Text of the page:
The third generation iPad is officially here, and fans all over the world braved the early morning today to wait in line and get their hands on the new tablet.

Line lengths varies around the world. More than 400 shoppers waited outside an Apple store in China, while more than 200 would-be owners stood in line outside an Apple store in Boston. Still others claimed to only have waited just 10 minutes, or not at all, for the clock to strike 8 am local time and the doors to open.

Even Apple co-founder Steve Wozniak waited in line to grab the new iPad. He didn’t have to, of course — the company habitually offers him any new device he wants. But as he explained to What’s Trending, he’s fond of the “real-world” experience that comes with owning a new device.

“More than anything else, it’s just sort of like it’s become a ritual, almost. Because I’ve done it so many times, I’m doing it again…I’d rather be in there and be genuine like the real people,” he said.

Clearly, both sleep and money were sacrificed in droves. But here’s the question: Is the third-generation iPad really worth the lines and the buzz?

Mashable‘s Christina Warren joined the crowds to survey the HD tablet herself. A “drool-worthy” display and an amazingly fast 4G LTE network are just some of the first impressions she noted for the new device.

The iPad’s sharp camera was another prominent feature. Comparing it side-by-side with the iPad 2, its superiority was undeniable.

So, what do you think of the new iPad? Was it worth the wait and the hype? Let us know in the comments.


BONUS: The View From the iPad Line [PICS]


The View From the iPad Line




Mashable reader Rafael Savino shows off the view from 2nd in line in Houston.

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1. Personal Killer Whale Submarine

 




 

Seabreacher Y not only looks like a 17-foot killer whale, it acts like one too. But this is one killer whale you’d like to be sitting inside. It’s powerful enough to hydroplane along the surface at 50mph and zip along underwater at 25mph.

Besides its killer looks, it even has a rear-facing camera ‘s video you can watch on an LCD screen. It’s not a deep-diving sub, though, going only 5 feet down, but the fun begins when you throttle up and leap the thing out of the water like a porpoise.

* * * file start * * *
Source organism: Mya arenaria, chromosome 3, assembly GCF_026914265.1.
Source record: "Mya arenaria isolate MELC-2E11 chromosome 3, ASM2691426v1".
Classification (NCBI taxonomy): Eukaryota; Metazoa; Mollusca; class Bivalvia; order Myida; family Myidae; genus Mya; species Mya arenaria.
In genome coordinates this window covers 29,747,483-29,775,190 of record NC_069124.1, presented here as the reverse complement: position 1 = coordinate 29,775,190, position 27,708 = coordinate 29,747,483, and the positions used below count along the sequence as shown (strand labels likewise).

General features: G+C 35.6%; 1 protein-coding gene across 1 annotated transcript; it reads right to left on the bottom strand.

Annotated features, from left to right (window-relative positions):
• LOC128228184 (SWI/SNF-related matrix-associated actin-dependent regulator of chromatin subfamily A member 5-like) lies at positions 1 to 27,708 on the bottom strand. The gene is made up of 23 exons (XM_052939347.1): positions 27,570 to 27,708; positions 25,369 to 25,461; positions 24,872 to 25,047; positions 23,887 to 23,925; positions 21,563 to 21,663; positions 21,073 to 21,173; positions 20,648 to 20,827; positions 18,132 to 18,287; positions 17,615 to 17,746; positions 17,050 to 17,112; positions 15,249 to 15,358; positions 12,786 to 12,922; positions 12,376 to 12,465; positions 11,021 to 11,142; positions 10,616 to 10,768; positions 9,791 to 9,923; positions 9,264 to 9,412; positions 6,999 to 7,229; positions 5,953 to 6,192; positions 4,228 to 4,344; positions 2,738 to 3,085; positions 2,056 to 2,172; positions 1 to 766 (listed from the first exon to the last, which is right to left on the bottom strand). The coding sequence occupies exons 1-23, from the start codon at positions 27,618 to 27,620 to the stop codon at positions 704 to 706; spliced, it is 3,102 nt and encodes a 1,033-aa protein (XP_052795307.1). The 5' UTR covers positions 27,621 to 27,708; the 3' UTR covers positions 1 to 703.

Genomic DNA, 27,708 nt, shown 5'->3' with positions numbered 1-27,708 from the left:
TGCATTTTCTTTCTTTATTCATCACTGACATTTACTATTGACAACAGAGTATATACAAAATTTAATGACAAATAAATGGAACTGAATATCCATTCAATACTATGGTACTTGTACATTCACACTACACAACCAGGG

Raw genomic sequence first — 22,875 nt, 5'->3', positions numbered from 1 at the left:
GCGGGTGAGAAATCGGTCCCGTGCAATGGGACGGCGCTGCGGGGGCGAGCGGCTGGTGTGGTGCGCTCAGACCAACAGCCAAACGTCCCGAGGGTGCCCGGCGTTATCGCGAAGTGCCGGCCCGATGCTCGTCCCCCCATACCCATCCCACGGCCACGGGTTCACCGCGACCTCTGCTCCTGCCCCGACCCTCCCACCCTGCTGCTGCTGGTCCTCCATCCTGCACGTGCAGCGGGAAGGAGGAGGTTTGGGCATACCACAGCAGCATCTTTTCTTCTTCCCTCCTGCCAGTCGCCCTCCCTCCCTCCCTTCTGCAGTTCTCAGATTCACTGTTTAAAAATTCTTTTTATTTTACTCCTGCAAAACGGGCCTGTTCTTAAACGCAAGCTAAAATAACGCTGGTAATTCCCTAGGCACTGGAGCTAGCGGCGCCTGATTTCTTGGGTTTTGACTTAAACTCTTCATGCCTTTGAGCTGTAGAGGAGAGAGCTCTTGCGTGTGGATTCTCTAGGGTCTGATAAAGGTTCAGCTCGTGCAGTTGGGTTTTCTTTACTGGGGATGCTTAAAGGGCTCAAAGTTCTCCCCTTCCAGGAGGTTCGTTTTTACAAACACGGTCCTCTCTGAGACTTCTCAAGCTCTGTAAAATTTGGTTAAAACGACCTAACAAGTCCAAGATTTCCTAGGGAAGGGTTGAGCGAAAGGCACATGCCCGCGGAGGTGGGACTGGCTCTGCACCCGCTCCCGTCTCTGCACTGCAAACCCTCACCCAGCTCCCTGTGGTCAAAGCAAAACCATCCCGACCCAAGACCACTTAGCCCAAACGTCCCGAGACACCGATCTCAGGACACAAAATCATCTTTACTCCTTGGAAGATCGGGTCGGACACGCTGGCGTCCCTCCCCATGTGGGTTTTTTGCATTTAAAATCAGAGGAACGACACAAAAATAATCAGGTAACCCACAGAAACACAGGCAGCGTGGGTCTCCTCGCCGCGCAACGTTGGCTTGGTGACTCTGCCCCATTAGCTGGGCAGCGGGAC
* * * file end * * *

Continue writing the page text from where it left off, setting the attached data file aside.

Save up your $100,000, and you too can turn into a virtual killer whale.

[via DVICE]

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In a week dominated by Apple’s iPad event, there were a surprising number of fascinating tech products introduced at the same time. We dug deep, looking for not only the coolest products and designs, but those that are unusual, useful, and futuristic as well.

We continued our experimentation with Windows 8, and found a plug-in that’s already been developed, perhaps easing the pain of the transition for those resistant to change.

We also got our hands on a spectacular (yet pricy) lens system for the iPhone, and found it to be an exceptional product.

SEE ALSO: Previous editions of Top 10 Tech This Week
As is our wont, we found astonishing conveyances for traveling both underwater and on land, and tossed in a surprise or two along the way. So here it is, the latest Top 10 Tech This Week.

Here’s last week’s Top 10 Tech.

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David Clarke is CEO and Co-Founder of BGT Partners, a 2011 and 2010 Ad Age Best Place to Work in the U.S. BGT creates interactive marketing and technology solutions for global corporations that strengthen brands, develop more engaging relationships and transform businesses.